Ralph Kirshbaum, distinguished cellist and educator, came to Spokane to perform with the Spokane Symphony Orchestra. It was a gift that few in the audience Saturday night, who had slipped and skidded their way over icy roads to the Martin Woldson Theatre at the Fox, will soon forget.
The evening was made more memorable by the surprising role Kirshbaum played as soloist in the beloved cello concerto of Antonin Dvorak.
After delivering a virtuosic performance of Zoltan Kodaly’s delightful “Dances of Galanta,” conductor Eckart Preu launched the opening of the Dvorak concerto. It proceeded beautifully, if a bit deliberately.
Note values were exactly observed, phrases were uniform and precise. Everything pointed to a performance of Olympian detachment and refinement. Until Kirshbaum spoke up.
The voice that rose from his Montagnana cello was not that of a sophisticated virtuoso, but rather the voice of humanity itself, in all its passion, longing and suffering. His opening flourish confronted the orchestra rather than joining it, and so it continued through the first movement; the orchestra would thunder with massive weight, or cajole with instrumental solos of serene beauty, while the cello spoke of passionate yearning.
Kirshbaum achieved this by varying color and intensity through his mastery of bowing. Familiar passages leapt to life, taking on new meaning and importance. Phrases were never distorted, but neither were they played metronomically.
Through accent and inflection, Kirshbaum spoke with individuality of the longing for love and for a distant homeland that animates the concerto.
As the piece developed through its second and third movements, Kirshbaum’s passion and impetuosity seemed to spread through the orchestra. Dvorak’s orchestration highlights the woodwinds, and the playing of Chip Phillips (clarinet), Bruce Bodden (flute) and Keith Thomas (oboe) spoke with growing poignancy.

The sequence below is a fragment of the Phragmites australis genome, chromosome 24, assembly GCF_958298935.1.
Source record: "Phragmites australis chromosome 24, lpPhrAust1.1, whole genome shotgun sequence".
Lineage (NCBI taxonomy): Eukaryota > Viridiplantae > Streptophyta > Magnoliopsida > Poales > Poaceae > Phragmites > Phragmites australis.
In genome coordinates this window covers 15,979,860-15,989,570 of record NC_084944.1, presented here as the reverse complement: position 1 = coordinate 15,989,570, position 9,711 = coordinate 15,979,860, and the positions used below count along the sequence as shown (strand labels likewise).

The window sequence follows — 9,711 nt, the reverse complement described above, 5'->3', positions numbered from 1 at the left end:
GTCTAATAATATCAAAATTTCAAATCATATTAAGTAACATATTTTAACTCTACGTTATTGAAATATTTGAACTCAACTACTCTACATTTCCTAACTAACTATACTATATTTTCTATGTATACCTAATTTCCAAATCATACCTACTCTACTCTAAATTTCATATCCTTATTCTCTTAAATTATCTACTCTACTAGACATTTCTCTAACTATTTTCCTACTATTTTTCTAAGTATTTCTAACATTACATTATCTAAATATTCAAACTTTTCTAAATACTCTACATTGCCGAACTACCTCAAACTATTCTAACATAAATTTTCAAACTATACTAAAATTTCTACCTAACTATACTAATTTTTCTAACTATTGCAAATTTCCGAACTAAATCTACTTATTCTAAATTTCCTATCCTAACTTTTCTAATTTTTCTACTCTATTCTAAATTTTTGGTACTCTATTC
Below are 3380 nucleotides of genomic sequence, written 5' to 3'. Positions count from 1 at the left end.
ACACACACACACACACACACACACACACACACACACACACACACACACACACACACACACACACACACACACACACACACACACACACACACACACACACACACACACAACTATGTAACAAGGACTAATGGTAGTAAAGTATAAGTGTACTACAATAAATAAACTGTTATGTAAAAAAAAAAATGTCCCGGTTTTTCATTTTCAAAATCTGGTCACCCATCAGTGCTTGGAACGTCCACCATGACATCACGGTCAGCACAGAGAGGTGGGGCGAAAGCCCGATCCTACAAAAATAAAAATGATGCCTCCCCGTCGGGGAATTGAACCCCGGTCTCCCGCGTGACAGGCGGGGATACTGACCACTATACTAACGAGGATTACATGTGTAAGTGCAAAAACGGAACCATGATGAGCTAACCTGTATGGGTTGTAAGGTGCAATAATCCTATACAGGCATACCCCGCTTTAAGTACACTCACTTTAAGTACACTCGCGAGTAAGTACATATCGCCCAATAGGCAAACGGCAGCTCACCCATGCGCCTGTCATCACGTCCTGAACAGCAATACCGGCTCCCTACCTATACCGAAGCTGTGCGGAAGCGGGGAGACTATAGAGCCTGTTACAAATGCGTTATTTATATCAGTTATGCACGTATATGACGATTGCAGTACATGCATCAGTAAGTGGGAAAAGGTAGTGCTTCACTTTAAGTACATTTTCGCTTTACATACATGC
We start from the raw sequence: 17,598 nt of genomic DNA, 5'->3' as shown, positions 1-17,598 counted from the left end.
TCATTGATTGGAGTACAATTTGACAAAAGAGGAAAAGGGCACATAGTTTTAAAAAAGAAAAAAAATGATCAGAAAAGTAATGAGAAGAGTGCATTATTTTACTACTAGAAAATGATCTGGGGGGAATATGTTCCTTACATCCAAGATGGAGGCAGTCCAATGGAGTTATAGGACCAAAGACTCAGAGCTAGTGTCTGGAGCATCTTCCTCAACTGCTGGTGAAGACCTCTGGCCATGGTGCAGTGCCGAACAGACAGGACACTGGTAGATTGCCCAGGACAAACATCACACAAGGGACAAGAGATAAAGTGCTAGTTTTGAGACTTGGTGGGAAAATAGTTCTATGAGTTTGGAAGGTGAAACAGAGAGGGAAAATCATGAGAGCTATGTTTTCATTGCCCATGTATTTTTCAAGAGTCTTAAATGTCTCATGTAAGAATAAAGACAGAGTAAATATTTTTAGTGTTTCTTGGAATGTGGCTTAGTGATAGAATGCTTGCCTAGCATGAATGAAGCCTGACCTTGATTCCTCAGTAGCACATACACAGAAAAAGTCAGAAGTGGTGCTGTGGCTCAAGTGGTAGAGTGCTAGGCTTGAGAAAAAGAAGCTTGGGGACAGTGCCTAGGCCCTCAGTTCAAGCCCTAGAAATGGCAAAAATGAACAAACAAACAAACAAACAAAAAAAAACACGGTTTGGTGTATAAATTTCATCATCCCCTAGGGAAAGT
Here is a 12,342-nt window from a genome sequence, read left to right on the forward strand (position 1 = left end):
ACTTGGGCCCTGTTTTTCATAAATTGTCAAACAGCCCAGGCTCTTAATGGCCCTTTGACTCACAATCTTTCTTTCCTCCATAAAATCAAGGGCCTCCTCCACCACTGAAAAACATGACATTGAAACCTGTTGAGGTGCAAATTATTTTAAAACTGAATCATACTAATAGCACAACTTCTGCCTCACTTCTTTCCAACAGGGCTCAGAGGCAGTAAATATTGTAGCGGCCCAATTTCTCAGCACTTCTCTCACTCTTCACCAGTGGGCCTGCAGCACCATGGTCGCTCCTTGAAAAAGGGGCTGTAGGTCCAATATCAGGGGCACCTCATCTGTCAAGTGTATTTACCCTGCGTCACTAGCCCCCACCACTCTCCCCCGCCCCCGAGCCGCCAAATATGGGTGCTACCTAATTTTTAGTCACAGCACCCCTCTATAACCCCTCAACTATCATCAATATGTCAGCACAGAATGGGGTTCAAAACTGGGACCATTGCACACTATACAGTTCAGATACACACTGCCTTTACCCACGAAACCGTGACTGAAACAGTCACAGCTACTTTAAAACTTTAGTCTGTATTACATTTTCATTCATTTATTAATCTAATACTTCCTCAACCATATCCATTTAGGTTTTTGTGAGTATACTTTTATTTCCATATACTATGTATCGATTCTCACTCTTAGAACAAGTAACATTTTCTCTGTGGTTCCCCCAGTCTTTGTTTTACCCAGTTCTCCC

In Dvorak’s final movement, a folk-inspired rondo, the orchestra burned with the same fire as the soloist, alternately celebrating life and longing for the joys it withholds.
The First Symphony of Brahms followed, and if there was any fear of an anticlimax after the emotional high of the Dvorak, it was swept away by the power of Preu’s conception and the magnificent playing of the orchestra.
The differences were dramatic between this interpretation and the one the symphony presented only three years ago. While that performance was open and airy, this one was passionately emotional.
The very sound of the orchestra was transformed.
The violins, in particular, played with much greater intensity and richness of tone, reflecting the growth in power, suppleness and confidence in that section over the past several years.
Preu maintains this symphony is Brahms’ expression of his love for Clara Schumann, whose idealizing presence is represented by the haunting horn call in the last movement.
Here one must single out not only the fine playing of Jennifer Scriggins Brummett, principal horn, but the entire horn section, which displayed power and beauty of tone.
Whether Preu’s romantic scenario accounts for the searing intensity of the performance we cannot know. The shouts of “Bravo” and thundering applause, however, proved its success.
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